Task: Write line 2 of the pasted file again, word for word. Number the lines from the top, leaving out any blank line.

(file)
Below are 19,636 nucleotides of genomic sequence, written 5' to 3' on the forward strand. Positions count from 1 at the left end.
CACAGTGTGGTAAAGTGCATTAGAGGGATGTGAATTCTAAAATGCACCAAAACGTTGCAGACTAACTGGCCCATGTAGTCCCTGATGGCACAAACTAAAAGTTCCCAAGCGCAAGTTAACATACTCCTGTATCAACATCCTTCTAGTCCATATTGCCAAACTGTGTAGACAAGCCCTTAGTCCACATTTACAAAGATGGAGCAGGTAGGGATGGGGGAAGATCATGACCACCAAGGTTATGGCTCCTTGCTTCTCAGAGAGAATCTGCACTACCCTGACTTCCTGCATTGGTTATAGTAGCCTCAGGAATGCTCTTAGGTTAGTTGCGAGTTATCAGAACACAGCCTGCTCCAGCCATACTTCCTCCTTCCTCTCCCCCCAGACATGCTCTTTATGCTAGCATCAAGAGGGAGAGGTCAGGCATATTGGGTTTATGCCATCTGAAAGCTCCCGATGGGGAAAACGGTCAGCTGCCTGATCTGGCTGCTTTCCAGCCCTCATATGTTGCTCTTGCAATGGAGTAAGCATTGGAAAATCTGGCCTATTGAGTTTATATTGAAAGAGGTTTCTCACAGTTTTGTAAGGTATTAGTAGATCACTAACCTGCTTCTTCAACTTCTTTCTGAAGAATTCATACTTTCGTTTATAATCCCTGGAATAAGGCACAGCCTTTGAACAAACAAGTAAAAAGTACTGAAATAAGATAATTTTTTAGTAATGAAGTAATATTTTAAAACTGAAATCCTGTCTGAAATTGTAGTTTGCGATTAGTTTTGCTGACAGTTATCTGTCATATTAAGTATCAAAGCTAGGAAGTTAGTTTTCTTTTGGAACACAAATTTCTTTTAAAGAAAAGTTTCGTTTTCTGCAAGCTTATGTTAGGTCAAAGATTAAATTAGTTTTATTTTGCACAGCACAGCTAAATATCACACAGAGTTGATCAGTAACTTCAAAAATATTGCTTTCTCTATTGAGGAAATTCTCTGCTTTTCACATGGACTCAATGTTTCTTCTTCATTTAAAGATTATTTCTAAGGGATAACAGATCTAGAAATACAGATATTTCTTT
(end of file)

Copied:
CACAGTGTGGTAAAGTGCATTAGAGGGATGTGAATTCTAAAATGCACCAAAACGTTGCAGACTAACTGGCCCATGTAGTCCCTGATGGCACAAACTAAAAGTTCCCAAGCGCAAGTTAACATACTCCTGTATCAACATCCTTCTAGTCCATATTGCCAAACTGTGTAGACAAGCCCTTAGTCCACATTTACAAAGATGGAGCAGGTAGGGATGGGGGAAGATCATGACCACCAAGGTTATGGCTCCTTGCTTCTCAGAGAGAATCTGCACTACCCTGACTTCCTGCATTGGTTATAGTAGCCTCAGGAATGCTCTTAGGTTAGTTGCGAGTTATCAGAACACAGCCTGCTCCAGCCATACTTCCTCCTTCCTCTCCCCCCAGACATGCTCTTTATGCTAGCATCAAGAGGGAGAGGTCAGGCATATTGGGTTTATGCCATCTGAAAGCTCCCGATGGGGAAAACGGTCAGCTGCCTGATCTGGCTGCTTTCCAGCCCTCATATGTTGCTCTTGCAATGGAGTAAGCATTGGAAAATCTGGCCTATTGAGTTTATATTGAAAGAGGTTTCTCACAGTTTTGTAAGGTATTAGTAGATCACTAACCTGCTTCTTCAACTTCTTTCTGAAGAATTCATACTTTCGTTTATAATCCCTGGAATAAGGCACAGCCTTTGAACAAACAAGTAAAAAGTACTGAAATAAGATAATTTTTTAGTAATGAAGTAATATTTTAAAACTGAAATCCTGTCTGAAATTGTAGTTTGCGATTAGTTTTGCTGACAGTTATCTGTCATATTAAGTATCAAAGCTAGGAAGTTAGTTTTCTTTTGGAACACAAATTTCTTTTAAAGAAAAGTTTCGTTTTCTGCAAGCTTATGTTAGGTCAAAGATTAAATTAGTTTTATTTTGCACAGCACAGCTAAATATCACACAGAGTTGATCAGTAACTTCAAAAATATTGCTTTCTCTATTGAGGAAATTCTCTGCTTTTCACATGGACTCAATGTTTCTTCTTCATTTAAAGATTATTTCTAAGGGATAACAGATCTAGAAATACAGATATTTCTTT